Hotel Rates on the Rise
Bad news for business travelers: hotels are getting more expensive. Room demand far outpaced supply in the period from February 2014 to February 2015, and the result was a year-over-year increase of nearly 5% in the average daily room rate (ADR), according to numbers from hospitailty research firm STR.
The ADR of $115 for February 2015 is the highest observed at any time in the past year, though still below the peak reached in 2007. This is the latest study to suggest that accommodation costs are on their way up. Last month Hotels.com released its annual Hotel Price Index, which found that North American hotel rates rose for a fifth consecutive year in 2014, and are now within 1% of pre-recession highs.
U.S. Hotel Costs, February 2014 – February 2015
Source: STR, via Skift
Here are some more findings from STR, as reported in Skift travel news.
- The increase in demand for hotel rooms (4.6%) was over five times the increase in supply (.9%). Hotels benefited from these market conditions: revenue per available room, an industry measure of financial performance adjusted for capacity, was up a whopping 8.5%.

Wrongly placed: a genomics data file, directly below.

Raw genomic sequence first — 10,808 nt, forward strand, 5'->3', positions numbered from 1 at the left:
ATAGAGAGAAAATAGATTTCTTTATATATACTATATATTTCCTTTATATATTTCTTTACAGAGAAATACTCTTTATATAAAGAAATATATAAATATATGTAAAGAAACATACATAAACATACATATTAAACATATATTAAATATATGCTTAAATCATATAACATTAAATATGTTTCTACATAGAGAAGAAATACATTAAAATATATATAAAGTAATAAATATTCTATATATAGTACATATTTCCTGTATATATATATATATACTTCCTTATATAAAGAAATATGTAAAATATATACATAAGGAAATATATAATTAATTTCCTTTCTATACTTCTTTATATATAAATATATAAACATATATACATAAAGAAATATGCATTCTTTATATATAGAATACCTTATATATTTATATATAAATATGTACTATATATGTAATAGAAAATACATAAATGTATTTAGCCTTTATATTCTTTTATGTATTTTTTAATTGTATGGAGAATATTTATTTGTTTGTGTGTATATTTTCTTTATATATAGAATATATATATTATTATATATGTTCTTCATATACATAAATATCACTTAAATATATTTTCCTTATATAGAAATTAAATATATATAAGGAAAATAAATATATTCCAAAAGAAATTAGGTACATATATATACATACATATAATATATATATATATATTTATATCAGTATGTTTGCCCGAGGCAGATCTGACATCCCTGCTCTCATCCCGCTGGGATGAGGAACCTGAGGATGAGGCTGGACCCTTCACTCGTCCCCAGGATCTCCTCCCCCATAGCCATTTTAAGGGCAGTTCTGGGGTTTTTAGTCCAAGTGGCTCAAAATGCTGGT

- Not all geographic markets saw hotel costs increase last year. In New York City, which had the most rooms under construction in 2014, rates actually fell by 1.7%.
- On the other end of the spectrum, Miami saw the largest rise in average daily rates, at 9.1%.
- Price increases were especially dramatic at the top, with luxury hotel rates up 5.5%.
What to Expect in 2015
STR projected that prices would rise even more in 2015. Average daily rates are expected to increase 5.2%. Though more hotels are under construction this year than last, it’s still not enough to keep up with continued growth in demand.
U.S. Hotel Cost Projections, 2015 – 2016
A Bit of Good News?
Several trends within the hospitality industry could exert downward pressure on hotel rates. As of February, some 436,000 hotel rooms are under contract to be constructed, an 18% increase from this time last year. And the rapid adoption of home-sharing services like Airbnb by leisure and business traveler alike means that hotels are no longer the only lodging option on the road.
This is borne out by the experience of Rocketrip customers, who see some of their most significant savings by finding more affordable accomodation options than paying for a hotel, such as using Airbnb or staying with a friend.
Interested in learning more about how to counter the high costs of business travel? Check out Rocketrip’s report on the 5 Signs Your Company Is Spending Too Much on Business Travel.